WASHINGTON -- The Bush administration is committed to making its tax cuts permanent at the same time it intends to cut the budget deficit in half within five years, Treasury Secretary John Snow said yesterday.
Snow warned that Congress would threaten the economic recovery if it rolled back the administration's tax cuts, something that President Bush's Democratic opponents are urging because of the exploding budget deficit.
Instead, Snow said, the administration would focus on getting Congress to make the tax cuts permanent, saying this would be at the "very center" of the administration's fiscal policy in the coming budget.
"Let me be perfectly clear: Failure to make the tax relief permanent would be a huge mistake and would put our recovery in jeopardy," Snow said in an appearance at the US Chamber of Commerce.
Snow's comments were immediately challenged by Democrats, who accused the administration of continuing policies of showering the rich with massive tax cuts that will jeopardize the government's ability to honor commitments to 77 million baby boomers who will begin retiring early in the next decade.
In his speech, Snow argued that the tax cuts had been a major force lifting the US economy out of a recession and a prolonged period of sluggish growth. Snow said a Treasury Department analysis showed that without the tax cuts the unemployment rate, currently 5.9 percent, would be a full percentage point higher and as many as 1.5 million Americans would not now have jobs.
But Democrats argued that even if the recent positive job growth continues through next November, Bush will not have made up all the jobs lost in the first three years of his administration, giving him the worst job creation record of any president since Herbert Hoover.
"The administration's policies have created huge deficits that will stifle future job growth and burden our children and grandchildren with debt," said Representative John Spratt, the top Democrat on the House Budget Committee.
Snow said the federal government faces a deficit "in the $500 billion range" in the current fiscal year, which would be a record in dollar terms. However, Snow said this deficit will represent roughly 4.5 percent of the total economy, as measured by the gross domestic product, compared with a modern-day peak of 6 percent set in the 1980s when Ronald Reagan was president.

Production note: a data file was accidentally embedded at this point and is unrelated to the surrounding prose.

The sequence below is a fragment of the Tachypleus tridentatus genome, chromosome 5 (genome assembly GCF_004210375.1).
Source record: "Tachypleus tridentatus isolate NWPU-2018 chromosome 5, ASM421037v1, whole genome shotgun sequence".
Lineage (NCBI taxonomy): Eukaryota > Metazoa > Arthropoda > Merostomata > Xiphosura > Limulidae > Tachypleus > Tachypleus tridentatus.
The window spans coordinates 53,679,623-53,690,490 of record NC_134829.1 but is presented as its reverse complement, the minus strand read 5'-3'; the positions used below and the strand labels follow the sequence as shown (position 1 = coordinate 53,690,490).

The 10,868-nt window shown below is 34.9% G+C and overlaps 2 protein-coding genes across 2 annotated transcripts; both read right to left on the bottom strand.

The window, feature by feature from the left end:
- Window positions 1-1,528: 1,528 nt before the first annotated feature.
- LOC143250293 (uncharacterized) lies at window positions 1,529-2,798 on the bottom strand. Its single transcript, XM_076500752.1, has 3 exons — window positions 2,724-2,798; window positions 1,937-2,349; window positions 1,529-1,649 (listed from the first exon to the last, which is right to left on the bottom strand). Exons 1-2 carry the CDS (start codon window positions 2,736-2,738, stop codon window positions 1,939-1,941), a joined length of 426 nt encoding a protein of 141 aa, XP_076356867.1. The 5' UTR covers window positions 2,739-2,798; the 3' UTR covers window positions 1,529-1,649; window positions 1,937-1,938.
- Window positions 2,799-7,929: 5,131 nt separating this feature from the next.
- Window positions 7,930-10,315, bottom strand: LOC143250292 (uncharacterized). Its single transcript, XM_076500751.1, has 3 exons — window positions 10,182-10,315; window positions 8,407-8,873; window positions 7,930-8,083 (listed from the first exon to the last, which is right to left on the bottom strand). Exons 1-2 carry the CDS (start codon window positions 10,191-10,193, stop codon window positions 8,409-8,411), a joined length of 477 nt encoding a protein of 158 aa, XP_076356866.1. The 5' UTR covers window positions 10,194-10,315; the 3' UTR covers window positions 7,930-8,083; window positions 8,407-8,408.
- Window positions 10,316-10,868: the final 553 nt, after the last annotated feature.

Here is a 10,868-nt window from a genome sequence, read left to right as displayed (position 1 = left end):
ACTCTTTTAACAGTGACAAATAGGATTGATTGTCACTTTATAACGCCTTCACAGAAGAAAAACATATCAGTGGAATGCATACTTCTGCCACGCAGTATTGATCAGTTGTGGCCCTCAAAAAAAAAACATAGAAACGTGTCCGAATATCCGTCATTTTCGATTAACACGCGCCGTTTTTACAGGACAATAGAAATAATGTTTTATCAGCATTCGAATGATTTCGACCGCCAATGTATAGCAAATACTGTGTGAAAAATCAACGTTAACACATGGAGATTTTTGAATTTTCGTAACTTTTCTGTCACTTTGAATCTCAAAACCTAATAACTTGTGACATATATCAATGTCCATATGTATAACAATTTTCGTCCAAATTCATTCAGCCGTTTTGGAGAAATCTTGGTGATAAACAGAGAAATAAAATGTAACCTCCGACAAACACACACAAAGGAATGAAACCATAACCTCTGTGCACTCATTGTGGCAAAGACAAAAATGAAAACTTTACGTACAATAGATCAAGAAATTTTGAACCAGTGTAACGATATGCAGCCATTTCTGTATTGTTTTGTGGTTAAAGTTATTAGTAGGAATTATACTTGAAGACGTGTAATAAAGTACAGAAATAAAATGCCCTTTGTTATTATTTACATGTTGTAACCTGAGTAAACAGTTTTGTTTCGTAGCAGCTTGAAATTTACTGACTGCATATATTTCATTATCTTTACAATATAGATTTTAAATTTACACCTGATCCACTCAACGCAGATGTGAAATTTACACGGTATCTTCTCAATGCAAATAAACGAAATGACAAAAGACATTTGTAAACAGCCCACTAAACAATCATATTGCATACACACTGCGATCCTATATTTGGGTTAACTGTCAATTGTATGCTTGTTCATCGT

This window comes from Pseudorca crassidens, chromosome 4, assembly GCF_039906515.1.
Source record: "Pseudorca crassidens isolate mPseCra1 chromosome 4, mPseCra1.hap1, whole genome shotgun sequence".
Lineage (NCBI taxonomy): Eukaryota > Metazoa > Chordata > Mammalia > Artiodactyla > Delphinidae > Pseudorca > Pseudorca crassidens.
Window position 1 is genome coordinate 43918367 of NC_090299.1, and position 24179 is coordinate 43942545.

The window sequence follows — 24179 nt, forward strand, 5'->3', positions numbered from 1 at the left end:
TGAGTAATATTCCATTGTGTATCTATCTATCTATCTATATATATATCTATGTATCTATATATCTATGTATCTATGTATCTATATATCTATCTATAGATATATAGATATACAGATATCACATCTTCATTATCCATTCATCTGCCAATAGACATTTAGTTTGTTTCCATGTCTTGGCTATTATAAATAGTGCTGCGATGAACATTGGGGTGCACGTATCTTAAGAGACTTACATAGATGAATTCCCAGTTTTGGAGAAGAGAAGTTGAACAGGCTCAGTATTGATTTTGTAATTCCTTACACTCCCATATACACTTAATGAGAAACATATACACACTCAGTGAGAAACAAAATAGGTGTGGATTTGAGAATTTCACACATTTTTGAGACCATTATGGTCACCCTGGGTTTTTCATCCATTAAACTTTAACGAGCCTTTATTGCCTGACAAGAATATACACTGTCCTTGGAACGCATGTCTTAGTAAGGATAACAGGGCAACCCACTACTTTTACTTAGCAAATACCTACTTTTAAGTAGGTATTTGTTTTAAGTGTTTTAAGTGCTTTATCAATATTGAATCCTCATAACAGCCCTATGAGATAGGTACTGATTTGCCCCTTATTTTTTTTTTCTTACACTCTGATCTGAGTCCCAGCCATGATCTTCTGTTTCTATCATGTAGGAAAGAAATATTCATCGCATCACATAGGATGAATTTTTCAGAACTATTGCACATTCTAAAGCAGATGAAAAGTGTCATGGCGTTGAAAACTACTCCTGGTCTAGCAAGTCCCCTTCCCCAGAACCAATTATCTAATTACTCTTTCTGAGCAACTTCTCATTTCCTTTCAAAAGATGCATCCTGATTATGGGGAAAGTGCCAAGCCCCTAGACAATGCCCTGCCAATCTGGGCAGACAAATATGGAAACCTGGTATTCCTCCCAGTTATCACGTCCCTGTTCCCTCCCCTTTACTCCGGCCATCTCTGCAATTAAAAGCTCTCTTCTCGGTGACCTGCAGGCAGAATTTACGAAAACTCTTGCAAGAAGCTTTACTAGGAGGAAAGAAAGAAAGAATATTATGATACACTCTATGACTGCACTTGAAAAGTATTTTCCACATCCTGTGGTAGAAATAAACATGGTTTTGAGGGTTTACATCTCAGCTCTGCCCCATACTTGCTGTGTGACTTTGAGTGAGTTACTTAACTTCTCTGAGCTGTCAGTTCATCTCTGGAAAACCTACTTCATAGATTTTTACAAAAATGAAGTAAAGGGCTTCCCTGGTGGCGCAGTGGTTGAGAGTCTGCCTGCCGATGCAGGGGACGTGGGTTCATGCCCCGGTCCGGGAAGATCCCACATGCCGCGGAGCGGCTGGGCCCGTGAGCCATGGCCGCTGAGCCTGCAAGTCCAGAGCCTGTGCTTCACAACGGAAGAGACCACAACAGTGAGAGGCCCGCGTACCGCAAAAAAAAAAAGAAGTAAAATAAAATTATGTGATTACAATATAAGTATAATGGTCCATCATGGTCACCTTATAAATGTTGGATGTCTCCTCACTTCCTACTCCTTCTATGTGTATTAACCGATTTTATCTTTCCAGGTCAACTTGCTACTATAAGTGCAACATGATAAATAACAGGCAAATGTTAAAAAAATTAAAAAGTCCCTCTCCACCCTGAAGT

He said the $500 billion deficit "is not historically out of range and it is entirely manageable."
He said that the administration intends to deal with the deficit by working with Congress to impose spending restraint on government programs.
"With adoption of the president's policies, our projections show a solid path toward cutting the deficit in half, toward a size that is below 2 percent of GDP, within the next five years," he said.
Until now, the administration has been vague about what it meant by cutting the deficit in half. Cutting this year's expected $500 billion deficit in half in dollar terms would mean a reduction to a deficit of $250 billion, which would mean achieving hundreds of billions of dollars in savings, a difficult political task.
However, achieving a deficit equal to around 2 percent of GDP, given that the economy is growing, would allow the red ink to total $300 billion or more, meaning $50 billion less in spending cuts.
Snow said his effort would "dramatically" improve the budget situation, but a report issued yesterday by the International Monetary Fund warned that deficits of this magnitude would still be too large given the looming retirement of the baby boomers and the demands they will make on government benefit programs.
Facing recent attacks from conservative Republicans about a failure to rein in spending, the president, in his new budget, is expected to propose limiting the growth of discretionary programs to 4 percent, perhaps excluding defense and domestic security.